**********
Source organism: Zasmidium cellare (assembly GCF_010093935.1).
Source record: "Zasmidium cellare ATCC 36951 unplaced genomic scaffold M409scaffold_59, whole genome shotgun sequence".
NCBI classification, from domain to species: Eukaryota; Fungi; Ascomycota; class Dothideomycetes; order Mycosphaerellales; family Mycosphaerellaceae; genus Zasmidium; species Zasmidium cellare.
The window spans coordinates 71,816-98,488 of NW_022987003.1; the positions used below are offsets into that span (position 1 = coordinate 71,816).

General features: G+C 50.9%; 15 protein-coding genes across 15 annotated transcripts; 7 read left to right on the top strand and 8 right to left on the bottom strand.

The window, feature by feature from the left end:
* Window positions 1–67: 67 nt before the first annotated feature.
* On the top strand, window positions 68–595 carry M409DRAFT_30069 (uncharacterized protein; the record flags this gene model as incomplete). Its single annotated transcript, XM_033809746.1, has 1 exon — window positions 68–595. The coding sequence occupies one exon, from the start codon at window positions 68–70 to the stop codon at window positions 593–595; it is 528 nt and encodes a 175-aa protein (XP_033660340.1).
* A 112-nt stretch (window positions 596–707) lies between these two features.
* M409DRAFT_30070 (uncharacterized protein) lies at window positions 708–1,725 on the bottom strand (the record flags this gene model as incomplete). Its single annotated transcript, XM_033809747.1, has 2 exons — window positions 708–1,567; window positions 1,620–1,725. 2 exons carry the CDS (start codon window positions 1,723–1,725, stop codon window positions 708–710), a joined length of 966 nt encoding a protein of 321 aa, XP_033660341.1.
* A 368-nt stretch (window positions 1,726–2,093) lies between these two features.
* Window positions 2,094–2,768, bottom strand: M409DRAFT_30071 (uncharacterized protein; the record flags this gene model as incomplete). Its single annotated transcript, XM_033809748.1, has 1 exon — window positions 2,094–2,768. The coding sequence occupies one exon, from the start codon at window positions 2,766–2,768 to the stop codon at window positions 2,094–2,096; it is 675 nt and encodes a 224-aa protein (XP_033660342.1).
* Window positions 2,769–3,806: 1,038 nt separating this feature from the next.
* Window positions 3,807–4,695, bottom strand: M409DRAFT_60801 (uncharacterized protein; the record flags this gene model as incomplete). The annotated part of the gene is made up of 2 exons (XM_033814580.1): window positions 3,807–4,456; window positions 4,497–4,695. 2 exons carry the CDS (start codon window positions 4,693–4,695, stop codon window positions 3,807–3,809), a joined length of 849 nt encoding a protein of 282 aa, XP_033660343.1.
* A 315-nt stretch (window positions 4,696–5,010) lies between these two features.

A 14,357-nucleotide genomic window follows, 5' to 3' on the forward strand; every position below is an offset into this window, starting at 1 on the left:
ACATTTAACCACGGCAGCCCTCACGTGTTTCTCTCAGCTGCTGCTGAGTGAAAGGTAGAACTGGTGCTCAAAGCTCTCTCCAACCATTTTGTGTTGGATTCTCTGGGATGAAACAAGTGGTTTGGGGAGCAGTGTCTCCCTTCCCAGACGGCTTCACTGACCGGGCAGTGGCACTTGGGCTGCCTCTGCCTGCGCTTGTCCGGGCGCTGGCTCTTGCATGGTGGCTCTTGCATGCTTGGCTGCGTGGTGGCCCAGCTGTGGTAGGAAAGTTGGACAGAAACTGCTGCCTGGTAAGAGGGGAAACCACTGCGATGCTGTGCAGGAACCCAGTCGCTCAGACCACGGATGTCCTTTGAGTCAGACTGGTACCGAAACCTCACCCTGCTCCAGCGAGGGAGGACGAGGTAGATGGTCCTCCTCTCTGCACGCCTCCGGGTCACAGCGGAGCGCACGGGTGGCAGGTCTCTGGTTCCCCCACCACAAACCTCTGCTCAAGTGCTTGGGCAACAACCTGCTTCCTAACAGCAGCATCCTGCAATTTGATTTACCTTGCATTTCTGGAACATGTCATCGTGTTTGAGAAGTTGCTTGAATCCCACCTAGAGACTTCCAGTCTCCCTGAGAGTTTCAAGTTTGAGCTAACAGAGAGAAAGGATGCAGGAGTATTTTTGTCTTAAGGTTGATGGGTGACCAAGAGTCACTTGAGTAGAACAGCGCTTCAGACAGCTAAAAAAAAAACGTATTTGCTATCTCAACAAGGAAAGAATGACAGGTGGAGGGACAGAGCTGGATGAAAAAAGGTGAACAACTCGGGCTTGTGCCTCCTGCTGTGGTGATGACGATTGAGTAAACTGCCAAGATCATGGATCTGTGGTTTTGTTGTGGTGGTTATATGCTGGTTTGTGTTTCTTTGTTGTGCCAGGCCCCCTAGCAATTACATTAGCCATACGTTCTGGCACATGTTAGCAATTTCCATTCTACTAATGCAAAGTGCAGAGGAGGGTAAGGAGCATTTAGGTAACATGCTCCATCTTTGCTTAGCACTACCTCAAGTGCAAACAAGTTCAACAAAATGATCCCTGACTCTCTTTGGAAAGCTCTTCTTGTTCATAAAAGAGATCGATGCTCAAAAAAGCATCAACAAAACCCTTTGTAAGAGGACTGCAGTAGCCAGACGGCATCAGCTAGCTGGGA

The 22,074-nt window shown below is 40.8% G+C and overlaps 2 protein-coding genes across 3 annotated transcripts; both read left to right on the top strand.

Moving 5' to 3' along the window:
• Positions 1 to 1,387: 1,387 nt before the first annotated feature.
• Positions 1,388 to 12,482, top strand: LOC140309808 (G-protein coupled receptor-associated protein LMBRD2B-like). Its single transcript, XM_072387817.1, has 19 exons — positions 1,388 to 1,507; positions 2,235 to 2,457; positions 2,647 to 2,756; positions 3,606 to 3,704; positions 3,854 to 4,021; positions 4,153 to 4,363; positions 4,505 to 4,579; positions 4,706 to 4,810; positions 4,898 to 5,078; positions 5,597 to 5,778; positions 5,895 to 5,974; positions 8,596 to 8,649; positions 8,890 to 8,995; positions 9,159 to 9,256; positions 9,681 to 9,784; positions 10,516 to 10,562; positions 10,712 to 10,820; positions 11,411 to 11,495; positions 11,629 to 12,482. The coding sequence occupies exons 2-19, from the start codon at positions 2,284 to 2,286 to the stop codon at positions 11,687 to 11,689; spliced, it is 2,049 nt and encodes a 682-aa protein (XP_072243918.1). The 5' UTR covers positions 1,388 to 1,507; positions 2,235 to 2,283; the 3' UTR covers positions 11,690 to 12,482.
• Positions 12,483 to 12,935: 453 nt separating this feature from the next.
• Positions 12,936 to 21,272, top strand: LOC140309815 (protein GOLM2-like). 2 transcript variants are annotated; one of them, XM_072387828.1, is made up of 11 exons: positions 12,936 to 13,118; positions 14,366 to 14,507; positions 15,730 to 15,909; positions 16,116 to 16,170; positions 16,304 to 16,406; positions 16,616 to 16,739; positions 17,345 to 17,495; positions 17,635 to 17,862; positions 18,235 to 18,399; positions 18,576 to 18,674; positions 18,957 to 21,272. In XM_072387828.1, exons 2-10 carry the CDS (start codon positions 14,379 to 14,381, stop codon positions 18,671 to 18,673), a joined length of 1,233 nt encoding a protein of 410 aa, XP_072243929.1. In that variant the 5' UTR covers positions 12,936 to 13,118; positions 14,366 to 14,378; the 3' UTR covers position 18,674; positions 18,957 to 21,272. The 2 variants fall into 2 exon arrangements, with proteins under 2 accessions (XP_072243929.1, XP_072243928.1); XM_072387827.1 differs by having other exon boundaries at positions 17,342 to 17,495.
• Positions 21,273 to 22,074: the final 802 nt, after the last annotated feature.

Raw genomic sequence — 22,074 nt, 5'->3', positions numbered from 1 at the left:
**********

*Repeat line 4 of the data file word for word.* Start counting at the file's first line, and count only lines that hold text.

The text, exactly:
The window spans coordinates 71,816-98,488 of NW_022987003.1; the positions used below are offsets into that span (position 1 = coordinate 71,816).